For real love to arise, romantic love must die. Part one.

I am going to start this with an email I received, with thanks to a young man named Jason who sent in a question that came with an overview of part of his life. In my mind that question was incisive and relevant enough that I want to answer it publicly, which he has granted me permission to do.

Without further ado, here’s the email:

I’m 21. I dated once when I was 16, and the way it ended hurt pretty badly. Naturally I blamed myself in the end, but looking back on it I see that, while I made mistakes, she was just as guilty. It took me until now to even discover the Men’s Human Rights Movement, and the more I watch, the more concerned with how cynical I become. I’m a University student attending school for a degree in Business Administration with a minor in Gaming Entrepreneurship with goals to go into the Esports Entertainment industry. I’ve never once considered anything other than the fact I was doing it for myself, so I’m not questioning my choices. However, there is one thing that I have become concerned about.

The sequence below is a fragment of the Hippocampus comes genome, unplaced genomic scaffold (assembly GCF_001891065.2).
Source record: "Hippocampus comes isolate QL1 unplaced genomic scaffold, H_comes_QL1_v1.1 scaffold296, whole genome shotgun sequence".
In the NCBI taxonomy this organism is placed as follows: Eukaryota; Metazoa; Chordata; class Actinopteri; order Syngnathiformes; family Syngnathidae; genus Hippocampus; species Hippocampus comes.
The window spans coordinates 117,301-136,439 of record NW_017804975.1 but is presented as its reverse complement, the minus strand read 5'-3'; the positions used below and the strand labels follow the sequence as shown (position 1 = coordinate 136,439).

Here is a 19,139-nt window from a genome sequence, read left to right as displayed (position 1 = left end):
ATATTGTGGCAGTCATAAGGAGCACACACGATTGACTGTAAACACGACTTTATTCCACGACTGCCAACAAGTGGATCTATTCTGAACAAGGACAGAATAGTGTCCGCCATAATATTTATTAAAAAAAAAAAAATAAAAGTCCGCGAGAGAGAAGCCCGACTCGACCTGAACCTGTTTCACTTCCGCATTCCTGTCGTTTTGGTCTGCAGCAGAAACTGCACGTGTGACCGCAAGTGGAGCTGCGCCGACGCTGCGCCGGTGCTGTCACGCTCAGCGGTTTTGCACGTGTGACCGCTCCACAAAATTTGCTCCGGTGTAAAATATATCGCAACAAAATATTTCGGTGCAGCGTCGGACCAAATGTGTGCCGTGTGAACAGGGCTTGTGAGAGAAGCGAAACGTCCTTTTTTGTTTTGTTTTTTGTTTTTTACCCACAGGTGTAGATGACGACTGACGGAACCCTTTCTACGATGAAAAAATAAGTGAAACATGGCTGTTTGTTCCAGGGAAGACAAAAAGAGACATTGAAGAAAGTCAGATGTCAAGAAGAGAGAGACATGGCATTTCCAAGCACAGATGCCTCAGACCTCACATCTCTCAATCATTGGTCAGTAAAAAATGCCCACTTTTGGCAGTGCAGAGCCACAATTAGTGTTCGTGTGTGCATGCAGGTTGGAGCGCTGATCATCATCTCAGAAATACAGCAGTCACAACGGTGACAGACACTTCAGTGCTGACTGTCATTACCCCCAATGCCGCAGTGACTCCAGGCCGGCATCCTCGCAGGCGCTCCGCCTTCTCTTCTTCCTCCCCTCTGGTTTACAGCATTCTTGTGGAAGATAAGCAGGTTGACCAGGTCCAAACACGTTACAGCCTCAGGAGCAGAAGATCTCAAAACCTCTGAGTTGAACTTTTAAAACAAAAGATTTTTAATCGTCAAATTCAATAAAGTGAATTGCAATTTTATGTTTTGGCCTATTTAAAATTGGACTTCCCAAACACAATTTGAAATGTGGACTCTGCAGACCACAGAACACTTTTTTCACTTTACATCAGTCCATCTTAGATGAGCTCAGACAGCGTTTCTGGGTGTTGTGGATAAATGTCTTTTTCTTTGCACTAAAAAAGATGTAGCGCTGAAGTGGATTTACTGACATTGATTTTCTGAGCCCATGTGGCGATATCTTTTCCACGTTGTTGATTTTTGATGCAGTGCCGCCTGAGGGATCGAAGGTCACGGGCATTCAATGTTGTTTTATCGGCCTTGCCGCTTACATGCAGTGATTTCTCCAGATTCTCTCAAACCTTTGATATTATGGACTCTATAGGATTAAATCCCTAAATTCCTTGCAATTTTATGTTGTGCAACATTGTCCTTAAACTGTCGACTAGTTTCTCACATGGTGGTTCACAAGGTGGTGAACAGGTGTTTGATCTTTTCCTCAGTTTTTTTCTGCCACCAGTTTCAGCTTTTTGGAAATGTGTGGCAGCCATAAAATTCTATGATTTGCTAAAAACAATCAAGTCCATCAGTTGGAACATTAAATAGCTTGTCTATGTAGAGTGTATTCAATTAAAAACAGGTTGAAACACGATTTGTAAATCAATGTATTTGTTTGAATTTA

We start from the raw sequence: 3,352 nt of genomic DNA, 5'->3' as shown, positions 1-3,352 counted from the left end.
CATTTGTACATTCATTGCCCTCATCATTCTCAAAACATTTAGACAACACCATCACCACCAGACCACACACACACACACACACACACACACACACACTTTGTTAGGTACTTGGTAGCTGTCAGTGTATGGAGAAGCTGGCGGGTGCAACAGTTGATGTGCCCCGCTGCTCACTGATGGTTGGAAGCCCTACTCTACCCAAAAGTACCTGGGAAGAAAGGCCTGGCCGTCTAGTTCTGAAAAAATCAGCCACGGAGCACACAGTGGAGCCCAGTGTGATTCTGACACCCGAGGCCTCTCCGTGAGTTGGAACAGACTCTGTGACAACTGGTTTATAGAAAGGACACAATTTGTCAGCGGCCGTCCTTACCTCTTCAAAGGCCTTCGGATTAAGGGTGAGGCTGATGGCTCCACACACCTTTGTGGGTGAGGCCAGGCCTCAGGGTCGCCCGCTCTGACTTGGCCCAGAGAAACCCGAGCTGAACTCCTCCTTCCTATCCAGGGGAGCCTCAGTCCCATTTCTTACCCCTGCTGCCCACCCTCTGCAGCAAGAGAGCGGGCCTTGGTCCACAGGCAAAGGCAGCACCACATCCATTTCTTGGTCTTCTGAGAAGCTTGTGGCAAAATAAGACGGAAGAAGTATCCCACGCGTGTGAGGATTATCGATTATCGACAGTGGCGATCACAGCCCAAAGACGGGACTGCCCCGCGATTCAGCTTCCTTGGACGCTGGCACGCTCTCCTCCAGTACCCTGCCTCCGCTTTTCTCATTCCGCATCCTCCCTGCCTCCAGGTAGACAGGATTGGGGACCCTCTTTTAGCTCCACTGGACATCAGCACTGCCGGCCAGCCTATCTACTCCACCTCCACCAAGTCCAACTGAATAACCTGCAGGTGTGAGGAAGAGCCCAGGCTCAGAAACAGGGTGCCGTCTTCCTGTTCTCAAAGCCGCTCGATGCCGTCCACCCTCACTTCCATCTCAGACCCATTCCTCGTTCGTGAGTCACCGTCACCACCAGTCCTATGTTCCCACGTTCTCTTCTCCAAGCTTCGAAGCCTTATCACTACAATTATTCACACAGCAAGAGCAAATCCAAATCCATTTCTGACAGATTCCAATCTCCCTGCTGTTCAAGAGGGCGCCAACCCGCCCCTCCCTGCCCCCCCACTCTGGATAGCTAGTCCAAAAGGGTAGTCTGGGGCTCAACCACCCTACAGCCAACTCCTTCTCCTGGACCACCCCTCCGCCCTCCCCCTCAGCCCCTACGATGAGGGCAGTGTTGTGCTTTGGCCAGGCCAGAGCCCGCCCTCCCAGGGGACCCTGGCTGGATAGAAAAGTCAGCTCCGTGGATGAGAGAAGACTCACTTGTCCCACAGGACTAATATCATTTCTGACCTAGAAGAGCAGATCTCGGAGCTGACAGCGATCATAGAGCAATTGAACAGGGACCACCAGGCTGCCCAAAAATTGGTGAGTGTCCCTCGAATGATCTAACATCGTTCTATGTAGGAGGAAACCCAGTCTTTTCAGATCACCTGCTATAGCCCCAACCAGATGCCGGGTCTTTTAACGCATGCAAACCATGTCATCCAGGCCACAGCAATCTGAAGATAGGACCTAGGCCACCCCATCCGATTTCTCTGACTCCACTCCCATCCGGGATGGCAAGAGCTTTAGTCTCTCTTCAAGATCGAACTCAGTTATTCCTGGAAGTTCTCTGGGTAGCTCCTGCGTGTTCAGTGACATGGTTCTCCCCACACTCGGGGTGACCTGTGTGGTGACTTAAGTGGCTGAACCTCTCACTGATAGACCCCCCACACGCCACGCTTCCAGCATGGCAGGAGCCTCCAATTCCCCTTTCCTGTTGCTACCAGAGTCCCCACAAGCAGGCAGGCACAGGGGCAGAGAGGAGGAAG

You are right when you state in multiple videos you’ve posted that humans are naturally inclined to pair bond. I suppose my biggest concern is that, knowing female nature, and knowing that society is largely to blame for allowing it to get this far, is it possible to still love a woman and accept that nature may still exist even if she does respect your boundaries and values? I don’t want to believe swearing off women forever is the answer like MGTOW suggests, but I also have a hard time buying that I’ll really ever trust a woman knowing these things about how most women are. Really, the question boils down to this; is being Red Pilled synonymous with being cynical?

Ok, that’s the complete message; two brief paragraphs that cut to the core of a very important crossroads for those just ingesting the red pill, especially those doing it in the earlier parts of their lives.